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The Increase of Mass Incarceration in the United States

The Increase of Mass Incarceration in the United States

One significant factor that has steered the upsurge in mass incarceration in America is the war on drugs. Key aspects of the war on drugs included increased law enforcement, whereby the campaign involved heightened efforts by law enforcement agencies to target drug trafficking organizations and individuals involved in the drug trade. Secondly, mandatory minimum sentences, meaning legislation was enacted to impose mandatory minimum sentences for drug offenses, leading to lengthy prison terms even for non-violent drug offenses (Fornili, 2018). Thirdly, some states implemented “three strikes” laws, which mandated life sentences for individuals found guilty of a third felony, often including non-violent drug offenses. Recently, there has been a budding recognition of the need for a more balanced and comprehensive approach to drug policy. Criminal justice reform initiatives, including the reevaluation of mandatory minimum sentences, have gained bipartisan support. Some states have also moved toward decriminalization or legalization of certain drugs, and there is an increasing focus on public health approaches to address substance abuse issues. The change from these approaches has been positive, seeing less incarceration of non-violent drug offenses.

Another factor that has led to increased mass incarceration in the US is the privatization of prisons. Private prisons, also known as for-profit prisons or correctional facilities, are operated by private companies rather than government entities. Government agencies contract these companies to manage and operate prisons or detention centers. Some notable factors of private prisons include profit incentives, whereby private prison companies are motivated by profit generated through contracts with government agencies based on the number of prisoners they house (Gotsch & Basti, 2018). This creates a financial incentive for these companies to ensure high occupancy rates, leading to concerns that they may lobby for policies that contribute to mass incarceration. Secondly, there is a lack of incentives for rehabilitation. Private prisons may prioritize cost-cutting measures to maximize profits, potentially leading to inadequate rehabilitation and educational programs for inmates. Critics contend that this focus on cost-effectiveness may contribute to a cycle of recidivism rather than effective reintegration into society.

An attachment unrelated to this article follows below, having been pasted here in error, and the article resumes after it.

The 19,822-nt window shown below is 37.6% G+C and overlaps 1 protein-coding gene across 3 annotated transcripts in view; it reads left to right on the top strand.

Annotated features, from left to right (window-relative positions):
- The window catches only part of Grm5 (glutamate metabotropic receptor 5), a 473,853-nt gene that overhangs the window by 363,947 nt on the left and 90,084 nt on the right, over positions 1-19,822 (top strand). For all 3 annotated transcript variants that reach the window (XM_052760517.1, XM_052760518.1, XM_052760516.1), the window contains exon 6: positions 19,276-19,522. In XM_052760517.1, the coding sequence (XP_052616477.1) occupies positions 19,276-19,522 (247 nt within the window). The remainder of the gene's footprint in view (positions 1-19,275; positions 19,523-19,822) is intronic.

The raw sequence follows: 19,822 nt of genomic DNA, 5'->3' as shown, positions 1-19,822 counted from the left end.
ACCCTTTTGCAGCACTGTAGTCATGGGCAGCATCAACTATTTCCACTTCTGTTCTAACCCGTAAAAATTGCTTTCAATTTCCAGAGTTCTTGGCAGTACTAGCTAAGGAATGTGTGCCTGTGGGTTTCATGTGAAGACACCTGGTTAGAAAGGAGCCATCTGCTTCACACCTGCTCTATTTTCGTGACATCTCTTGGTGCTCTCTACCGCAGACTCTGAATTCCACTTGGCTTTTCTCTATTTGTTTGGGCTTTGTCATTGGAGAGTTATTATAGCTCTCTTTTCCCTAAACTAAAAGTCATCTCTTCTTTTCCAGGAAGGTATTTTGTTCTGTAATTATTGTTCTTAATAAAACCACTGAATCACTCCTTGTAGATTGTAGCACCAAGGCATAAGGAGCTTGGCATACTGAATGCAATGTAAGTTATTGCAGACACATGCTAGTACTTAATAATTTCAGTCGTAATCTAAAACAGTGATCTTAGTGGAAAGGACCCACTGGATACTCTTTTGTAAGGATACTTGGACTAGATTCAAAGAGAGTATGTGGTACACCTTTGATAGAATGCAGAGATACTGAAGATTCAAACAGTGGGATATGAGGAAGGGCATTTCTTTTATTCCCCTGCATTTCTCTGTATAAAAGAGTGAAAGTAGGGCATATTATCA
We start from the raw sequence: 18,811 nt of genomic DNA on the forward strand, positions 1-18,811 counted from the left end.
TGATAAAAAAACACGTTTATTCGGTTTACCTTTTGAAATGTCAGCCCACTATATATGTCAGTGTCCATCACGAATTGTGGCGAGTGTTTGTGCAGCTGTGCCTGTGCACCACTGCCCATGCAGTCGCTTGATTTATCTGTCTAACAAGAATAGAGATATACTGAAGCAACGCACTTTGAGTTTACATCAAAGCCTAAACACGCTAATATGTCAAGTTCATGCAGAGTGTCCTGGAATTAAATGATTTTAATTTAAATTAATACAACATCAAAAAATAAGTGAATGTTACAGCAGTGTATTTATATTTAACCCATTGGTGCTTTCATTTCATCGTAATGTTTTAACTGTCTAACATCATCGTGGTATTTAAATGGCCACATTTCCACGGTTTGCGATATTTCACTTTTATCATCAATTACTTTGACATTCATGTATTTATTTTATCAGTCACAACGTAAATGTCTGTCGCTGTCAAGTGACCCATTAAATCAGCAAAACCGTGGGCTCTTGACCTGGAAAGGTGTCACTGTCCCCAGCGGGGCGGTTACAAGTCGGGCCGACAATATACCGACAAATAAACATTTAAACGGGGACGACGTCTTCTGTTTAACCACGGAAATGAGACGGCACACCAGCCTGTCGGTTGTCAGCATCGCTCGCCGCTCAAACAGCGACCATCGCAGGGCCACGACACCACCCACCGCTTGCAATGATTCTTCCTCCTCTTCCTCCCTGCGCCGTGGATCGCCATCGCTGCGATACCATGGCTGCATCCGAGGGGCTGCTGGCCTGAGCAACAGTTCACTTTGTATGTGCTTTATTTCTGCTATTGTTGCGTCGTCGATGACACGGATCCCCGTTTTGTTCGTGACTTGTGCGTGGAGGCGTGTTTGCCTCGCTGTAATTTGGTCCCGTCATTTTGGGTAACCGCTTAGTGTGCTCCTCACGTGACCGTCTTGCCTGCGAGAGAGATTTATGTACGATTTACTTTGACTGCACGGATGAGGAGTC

Unfortunately, some of these policies of private prisons are still active today in some states. However, some states and jurisdictions have taken steps to ban or limit the use of private prisons. This is often motivated by concerns about the potential negative impacts of profit incentives on the criminal justice system. Additionally, there is criminal justice reform and a growing consensus on the need for criminal justice reform, including sentencing reform, diversion programs, and alternatives to incarceration. These efforts aim to reduce the overall prison population and address the root causes of criminal behavior.


Fornili, K. S. (2018). Racialized mass incarceration and the war on drugs: A critical race theory appraisal. Journal of Addictions Nursing29(1), 65-72.

Gotsch, K., & Basti, V. (2018). Capitalizing on mass incarceration US growth in private prisons.


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Identify 2 factors that lead to the increase of mass incarceration in the United States.

The Increase of Mass Incarceration in the United States

The Increase of Mass Incarceration in the United States

Discuss whether those factors are still active today. If policies have changed, how are they different? Is the change positive or negative?

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